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PROFESSIONAL-DEVELOPMENT PROGRAMS BY LOCATION 99 networking opportunities to science educators in the Sacramento region. SCATS projects cover a wide range of disciplines, including chemistry, biology, physics, earth science, astronomy, meteorology, pedagogy, and computer science. Under- lying each initiative is a belief in the importance of developing professional- enrichment activities that join educators from all sectors of the community. 12. Amgen Inc. Lab Kit Contact: Hugh Nelson, Newbury Park, (805) 498-8663, FAX: (805) 499 3549, Internet: n/a In 1991, Amgen Inc., a biotechnology pharmaceutical company, developed a Lab Kit to educate area teachers about gene splicing and complex procedures used in extended laboratory experiments. With assistance from a local school district, Amgen integrated the Lab Kit into the curricula of 20 high schools during the 1994-1995 school year, reaching a total of 75 teachers and 2,500 students. Amgen has also sponsored a school lecture series and a teacher-intern program. 13. Industry Initiatives for Science and Math Education-San Francisco Bay Area Lawrence Hall of Science; University of California, Berkeley Contact: Marie Earl, Santa Clara, (408) 496-5340, FAX: (408) 496-5333, Internet: email@example.com IISME' s core program, the Summer Fellowship Program, provides San Francisco Bay Area science, mathematics, and computer-science teachers with mentored, paid summer jobs at high-technology companies, government agencies, and uni- versity laboratories. There is year-round assistance to teachers as they strive to meet their commitment to translating their summer experiences into updated and enriched classroom instruction. Summer meetings, peer coaching, resource- brokering, academic-year workshops, small grants, and an electronic network are among the services provided to teachers. Each summer, 80-90 scientists and engineers work side by side with IISME teachers on technical assignments. Many of these industry-school relationships continue after the summer, as mentors host students at their worksites, make classroom presentations or attend career fairs, donate surplus equipment or supplies, or provide advice to curriculum commit- tees. Funding from the National Science Foundation enabled the Triangle Coali- tion for Science and Technology Education and IISME to work together to repli- cate the summer-fellowship-program model nationally. IISME' s Summer Fellowship Program has been recognized by the U.S. Department of Education as a model program helping the nation to achieve the national education Goals 2000.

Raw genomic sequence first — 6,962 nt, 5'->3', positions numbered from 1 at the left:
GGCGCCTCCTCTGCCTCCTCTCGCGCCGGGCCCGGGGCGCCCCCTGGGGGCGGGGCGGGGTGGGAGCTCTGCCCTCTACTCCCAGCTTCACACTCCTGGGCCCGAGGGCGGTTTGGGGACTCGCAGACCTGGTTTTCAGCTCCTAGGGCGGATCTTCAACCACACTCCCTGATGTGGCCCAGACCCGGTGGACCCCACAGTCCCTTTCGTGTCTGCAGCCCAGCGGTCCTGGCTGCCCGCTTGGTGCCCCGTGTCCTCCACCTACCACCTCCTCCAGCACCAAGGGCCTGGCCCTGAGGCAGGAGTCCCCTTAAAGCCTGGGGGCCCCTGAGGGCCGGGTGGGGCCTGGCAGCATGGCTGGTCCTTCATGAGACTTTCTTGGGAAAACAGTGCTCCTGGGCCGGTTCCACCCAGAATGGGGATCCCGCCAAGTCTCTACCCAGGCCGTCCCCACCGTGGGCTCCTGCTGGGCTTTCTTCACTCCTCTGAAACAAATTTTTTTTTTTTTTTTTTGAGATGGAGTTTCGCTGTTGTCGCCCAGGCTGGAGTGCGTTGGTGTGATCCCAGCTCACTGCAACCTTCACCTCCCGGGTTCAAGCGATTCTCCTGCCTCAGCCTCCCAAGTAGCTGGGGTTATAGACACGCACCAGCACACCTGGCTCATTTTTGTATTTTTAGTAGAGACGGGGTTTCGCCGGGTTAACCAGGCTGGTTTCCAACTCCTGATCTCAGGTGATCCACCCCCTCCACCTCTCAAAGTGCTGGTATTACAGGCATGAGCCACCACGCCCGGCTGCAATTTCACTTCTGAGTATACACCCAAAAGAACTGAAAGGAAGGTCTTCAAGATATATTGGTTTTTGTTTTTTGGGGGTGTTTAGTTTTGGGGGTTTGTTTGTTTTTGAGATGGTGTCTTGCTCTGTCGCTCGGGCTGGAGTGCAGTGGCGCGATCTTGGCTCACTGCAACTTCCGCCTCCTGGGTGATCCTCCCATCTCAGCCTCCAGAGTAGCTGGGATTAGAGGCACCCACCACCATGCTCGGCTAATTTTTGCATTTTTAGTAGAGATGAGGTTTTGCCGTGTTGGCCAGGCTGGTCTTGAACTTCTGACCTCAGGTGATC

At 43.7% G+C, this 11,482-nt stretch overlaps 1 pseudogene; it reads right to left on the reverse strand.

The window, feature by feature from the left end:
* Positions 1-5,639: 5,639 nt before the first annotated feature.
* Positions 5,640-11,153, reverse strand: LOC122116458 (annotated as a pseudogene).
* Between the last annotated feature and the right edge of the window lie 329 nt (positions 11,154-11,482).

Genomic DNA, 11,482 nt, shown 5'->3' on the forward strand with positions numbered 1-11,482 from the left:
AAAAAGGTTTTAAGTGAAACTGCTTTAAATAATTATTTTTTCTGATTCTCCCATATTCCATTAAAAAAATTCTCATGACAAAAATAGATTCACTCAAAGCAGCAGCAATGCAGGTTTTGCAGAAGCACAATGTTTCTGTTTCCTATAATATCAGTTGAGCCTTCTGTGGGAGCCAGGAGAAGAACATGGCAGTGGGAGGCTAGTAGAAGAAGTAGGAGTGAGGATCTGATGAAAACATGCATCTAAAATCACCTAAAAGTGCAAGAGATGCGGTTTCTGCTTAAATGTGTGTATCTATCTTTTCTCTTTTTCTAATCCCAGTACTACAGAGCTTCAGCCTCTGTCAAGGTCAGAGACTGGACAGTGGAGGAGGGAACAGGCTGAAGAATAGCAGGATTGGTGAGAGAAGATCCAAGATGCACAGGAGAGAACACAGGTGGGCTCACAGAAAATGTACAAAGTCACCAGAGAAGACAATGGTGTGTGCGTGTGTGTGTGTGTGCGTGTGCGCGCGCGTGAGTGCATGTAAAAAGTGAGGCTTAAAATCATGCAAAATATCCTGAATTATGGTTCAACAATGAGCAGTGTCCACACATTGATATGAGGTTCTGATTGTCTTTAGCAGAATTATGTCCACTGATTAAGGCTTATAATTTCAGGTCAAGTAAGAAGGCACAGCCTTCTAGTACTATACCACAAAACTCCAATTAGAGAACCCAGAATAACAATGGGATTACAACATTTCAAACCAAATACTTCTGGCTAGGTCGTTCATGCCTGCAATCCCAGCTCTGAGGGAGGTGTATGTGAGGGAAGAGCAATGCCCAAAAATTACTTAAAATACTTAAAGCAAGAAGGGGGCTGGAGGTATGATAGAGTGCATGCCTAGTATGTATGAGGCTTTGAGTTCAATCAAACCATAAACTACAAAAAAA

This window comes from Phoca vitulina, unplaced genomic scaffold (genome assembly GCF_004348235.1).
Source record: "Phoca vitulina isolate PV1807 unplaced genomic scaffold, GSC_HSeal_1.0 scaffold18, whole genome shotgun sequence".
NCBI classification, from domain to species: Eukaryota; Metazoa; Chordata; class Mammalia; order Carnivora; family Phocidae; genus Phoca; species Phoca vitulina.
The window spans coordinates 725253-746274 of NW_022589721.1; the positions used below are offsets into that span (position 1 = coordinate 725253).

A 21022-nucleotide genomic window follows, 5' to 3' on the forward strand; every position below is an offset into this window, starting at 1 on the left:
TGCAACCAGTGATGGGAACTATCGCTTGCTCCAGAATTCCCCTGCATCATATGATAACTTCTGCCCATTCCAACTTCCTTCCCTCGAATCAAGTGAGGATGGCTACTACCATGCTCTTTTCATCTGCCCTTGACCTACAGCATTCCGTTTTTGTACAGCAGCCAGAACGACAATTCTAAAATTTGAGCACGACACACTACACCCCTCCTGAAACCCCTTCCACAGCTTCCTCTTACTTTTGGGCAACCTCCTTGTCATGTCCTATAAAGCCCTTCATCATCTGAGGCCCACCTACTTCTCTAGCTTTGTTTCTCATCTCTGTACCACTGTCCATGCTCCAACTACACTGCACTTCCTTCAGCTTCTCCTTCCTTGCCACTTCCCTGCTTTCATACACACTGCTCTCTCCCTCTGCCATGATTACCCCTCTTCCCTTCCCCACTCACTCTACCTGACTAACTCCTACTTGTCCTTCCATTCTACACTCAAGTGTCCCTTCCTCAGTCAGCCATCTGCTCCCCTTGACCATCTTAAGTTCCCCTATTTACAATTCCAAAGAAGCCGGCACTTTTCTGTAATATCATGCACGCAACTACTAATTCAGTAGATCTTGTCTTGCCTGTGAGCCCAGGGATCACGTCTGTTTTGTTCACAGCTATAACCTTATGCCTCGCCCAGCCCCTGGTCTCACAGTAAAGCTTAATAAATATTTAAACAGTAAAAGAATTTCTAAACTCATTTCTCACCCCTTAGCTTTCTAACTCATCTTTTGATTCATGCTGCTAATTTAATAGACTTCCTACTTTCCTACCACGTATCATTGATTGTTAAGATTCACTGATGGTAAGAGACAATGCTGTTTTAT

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100 PROFESSIONAL DEVELOPMENT OF SCIENCE TEACHERS *14. NSF-Advances in Biological Science/Institutionalizing Student Research Projects Center for Cancer and Developmental Biology, California State University, Northridge Contact: Steven Oppenheimer, Northridge, (818) 885-3336, FAX: (818) 885-2034, Internet: n/a For 10 years, the Center for Cancer and Developmental Biology at California State University-Northridge has offered an inservice program to area teachers. With funding from the National Science Foundation, the Howard Hughes Medi- cal Institute, the Urban Community Service Program, and the Joseph Drown Foundation, the center provides lectures, laboratories, curriculum-development activities, and discussions addressing cutting-edge issues in biology. Program facilitators have developed participant materials into biology and life-science curriculum guides for the Los Angeles Unified School District that have also been distributed nationally. Recent emphasis has been on training teachers to incorporate student research projects into their curricula in the hope that abstracts of student projects would be published in the Journal of Student Research Ab- stracts. *15. Science Programs for Teachers Grades Kindergarten through College Center X, UCLA Graduate School of Education Contact: Janet Thornber, Los Angeles, (310) 825-1109, FAX: (310) 206- 5369, Internet: firstname.lastname@example.org The professional-development arm of Center X offers programs for science teach- ers of all grade levels. It currently houses the UCLA Science Project, a compo- nent of the California Subject Matter Projects; UCLA Project Issues (Integrated Systems for Studying Urban Environmental Science); and a professional-devel- opment program of workshops available to all schools in Los Angeles County. Programs focus on urban science and promote strategies that make science acces- sible to all students, whatever their backgrounds. Programs offer intensive insti- tutes during the summer and school year and model constructivist approaches to teaching and learning. Teacher participants attend interactive seminars with faculty and experts in the field; perform field studies, mini-investigations, and self-guided city explorations; see models of effective pedagogy; and compile constructivist teaching units for their own classrooms. 16. TOPS Occidental College Contact: April Mazzeo, Los Angeles, (213) 259-2892, FAX: (213) 341 4912, Internet: email@example.com